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      • Haha that sums up why I like him perfectly. That’s why psychology appeals to me, it endeavours to utilise more rigorous scientific methods to see the specific effect of a particular variable. For example it tries to pinpoint which specific regions of the brain and responsible for which behaviour. Although this seems to be a relentless pursuit as our knowledge will advance with technology and assessment methods… therefore I love your comment about eternal learning! There’s something exciting about knowing that perhaps we will never know everything and that there is always some theorizing and research to be conducted. Either in philosophy and psychology. I always feel there’s a dichotomy in the literature between these two subjects. I am thinking of writing a post about this and how in fact, both may be able to inform each other. An example is the philosophical question of morality – there is much psychological research on prosocial behaviour and why we help others! Although psychology doesn’t directly address the hard-hitting questions or the fundamental pulling apart of topics to their roots like philosophy does, which is something I miss. I’m sorry, I went off on a tangent there. I would greatly appreciate it if you would share your favourite philosophical texts with me!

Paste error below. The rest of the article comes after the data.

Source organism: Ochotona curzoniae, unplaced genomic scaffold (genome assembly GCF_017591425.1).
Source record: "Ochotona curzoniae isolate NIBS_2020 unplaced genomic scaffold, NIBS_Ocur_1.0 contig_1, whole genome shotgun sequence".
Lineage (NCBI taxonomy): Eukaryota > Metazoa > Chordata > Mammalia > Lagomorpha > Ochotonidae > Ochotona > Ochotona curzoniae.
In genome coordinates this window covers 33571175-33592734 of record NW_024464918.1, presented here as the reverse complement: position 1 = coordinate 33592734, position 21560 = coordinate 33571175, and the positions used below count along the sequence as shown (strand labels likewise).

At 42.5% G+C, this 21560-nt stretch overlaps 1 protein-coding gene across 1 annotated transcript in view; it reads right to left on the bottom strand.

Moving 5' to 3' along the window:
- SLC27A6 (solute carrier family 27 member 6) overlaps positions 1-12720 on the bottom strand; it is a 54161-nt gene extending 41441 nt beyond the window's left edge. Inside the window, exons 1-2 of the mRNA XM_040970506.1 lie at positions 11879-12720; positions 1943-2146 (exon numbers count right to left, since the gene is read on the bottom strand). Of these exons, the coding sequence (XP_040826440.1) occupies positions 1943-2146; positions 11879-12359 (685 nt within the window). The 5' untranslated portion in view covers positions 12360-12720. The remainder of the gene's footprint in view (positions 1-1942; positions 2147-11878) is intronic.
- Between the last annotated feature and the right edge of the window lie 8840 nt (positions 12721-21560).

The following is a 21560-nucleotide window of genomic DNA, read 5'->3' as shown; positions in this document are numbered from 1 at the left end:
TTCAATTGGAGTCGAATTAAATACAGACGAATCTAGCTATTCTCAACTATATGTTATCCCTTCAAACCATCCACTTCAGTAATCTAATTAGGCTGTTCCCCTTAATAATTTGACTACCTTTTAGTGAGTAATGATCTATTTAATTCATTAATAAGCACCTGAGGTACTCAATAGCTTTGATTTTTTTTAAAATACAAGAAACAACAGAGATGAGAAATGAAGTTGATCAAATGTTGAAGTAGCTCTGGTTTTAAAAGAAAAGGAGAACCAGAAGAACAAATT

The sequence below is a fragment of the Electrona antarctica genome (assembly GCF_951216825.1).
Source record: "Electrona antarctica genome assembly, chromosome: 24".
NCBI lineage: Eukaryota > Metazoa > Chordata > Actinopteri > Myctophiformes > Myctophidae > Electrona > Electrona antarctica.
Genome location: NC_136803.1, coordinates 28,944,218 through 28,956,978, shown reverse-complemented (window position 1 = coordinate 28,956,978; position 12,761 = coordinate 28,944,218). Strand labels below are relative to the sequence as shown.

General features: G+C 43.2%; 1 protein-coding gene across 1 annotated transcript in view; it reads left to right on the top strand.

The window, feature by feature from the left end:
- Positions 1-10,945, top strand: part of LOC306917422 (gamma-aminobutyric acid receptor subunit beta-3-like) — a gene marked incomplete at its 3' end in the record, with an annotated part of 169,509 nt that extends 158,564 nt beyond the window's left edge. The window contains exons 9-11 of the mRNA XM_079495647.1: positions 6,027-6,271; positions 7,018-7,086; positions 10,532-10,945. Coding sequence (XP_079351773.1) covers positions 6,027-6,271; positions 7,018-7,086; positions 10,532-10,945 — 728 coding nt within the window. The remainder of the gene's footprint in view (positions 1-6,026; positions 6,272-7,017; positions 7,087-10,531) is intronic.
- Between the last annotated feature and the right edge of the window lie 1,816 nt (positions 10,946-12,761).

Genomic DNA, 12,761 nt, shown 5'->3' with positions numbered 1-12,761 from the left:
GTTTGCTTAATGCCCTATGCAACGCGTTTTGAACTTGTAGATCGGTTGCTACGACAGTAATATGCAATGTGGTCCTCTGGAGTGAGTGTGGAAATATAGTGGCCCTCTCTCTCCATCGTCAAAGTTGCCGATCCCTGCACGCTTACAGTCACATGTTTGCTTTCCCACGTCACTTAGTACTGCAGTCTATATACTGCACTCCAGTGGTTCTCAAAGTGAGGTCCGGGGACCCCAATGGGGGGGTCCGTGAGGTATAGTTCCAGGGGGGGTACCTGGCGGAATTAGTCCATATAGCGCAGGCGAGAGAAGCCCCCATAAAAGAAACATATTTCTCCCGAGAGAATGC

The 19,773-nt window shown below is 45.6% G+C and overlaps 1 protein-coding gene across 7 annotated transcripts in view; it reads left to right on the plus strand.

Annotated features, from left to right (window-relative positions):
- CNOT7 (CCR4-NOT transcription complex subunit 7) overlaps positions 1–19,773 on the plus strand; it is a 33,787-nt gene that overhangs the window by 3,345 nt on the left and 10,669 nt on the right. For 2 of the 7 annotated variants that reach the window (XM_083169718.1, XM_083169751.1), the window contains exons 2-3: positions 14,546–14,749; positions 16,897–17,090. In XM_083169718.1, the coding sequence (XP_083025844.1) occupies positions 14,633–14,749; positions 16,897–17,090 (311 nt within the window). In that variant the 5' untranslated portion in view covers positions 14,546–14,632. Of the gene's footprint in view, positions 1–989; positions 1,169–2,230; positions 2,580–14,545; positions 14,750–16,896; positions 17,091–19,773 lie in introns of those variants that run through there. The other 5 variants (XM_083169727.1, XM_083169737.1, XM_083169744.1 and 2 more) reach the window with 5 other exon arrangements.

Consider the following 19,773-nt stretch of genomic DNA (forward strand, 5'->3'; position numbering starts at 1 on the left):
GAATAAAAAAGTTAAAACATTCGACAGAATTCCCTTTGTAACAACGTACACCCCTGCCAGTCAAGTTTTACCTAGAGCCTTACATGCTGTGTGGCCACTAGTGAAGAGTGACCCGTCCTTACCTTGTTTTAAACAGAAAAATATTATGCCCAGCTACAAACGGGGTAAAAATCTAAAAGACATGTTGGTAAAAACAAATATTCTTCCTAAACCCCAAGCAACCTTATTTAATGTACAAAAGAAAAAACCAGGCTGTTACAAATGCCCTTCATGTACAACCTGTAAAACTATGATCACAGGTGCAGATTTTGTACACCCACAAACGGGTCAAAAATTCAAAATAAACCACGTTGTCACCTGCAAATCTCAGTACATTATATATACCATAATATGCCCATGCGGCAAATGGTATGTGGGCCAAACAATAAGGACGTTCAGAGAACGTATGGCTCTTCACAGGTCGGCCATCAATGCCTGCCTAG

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      • I am also of the opinion that philosophy and psychology can inform each other. And you’re spot on with the example of the philosophical question of morality. Socrates was the first to raise this question. However, I am oblivious to psychological research on pro-social behaviour, so if you can refer me to a good paper or even an article, I would very much appreciate it. I think we need not to approach psychology as a science, it cannot prove us anything, it only provides us with data and only after analysing can we form an opinion on something. For example, in mathematics, everything is absolute. In Physics, Chemistry, and Biology we can have a theory but then we can reach some empirical proof. In psychology, however, we cannot do that. So this is probably why it cannot directly address the hard-hitting questions, we can only come so close and it’s always subject to change. You never have to apologise for talking on something you’re enthusiastic about. Have you read the dialogues by Plato? If so, which ones? Because Plato is important, maybe most important. Because after everything, all the other philosophers, the conclusion of philosophy is that Plato was right about many things; which I won’t spoil so you can find it out by yourself. Since, I can tell that you’re a curious person.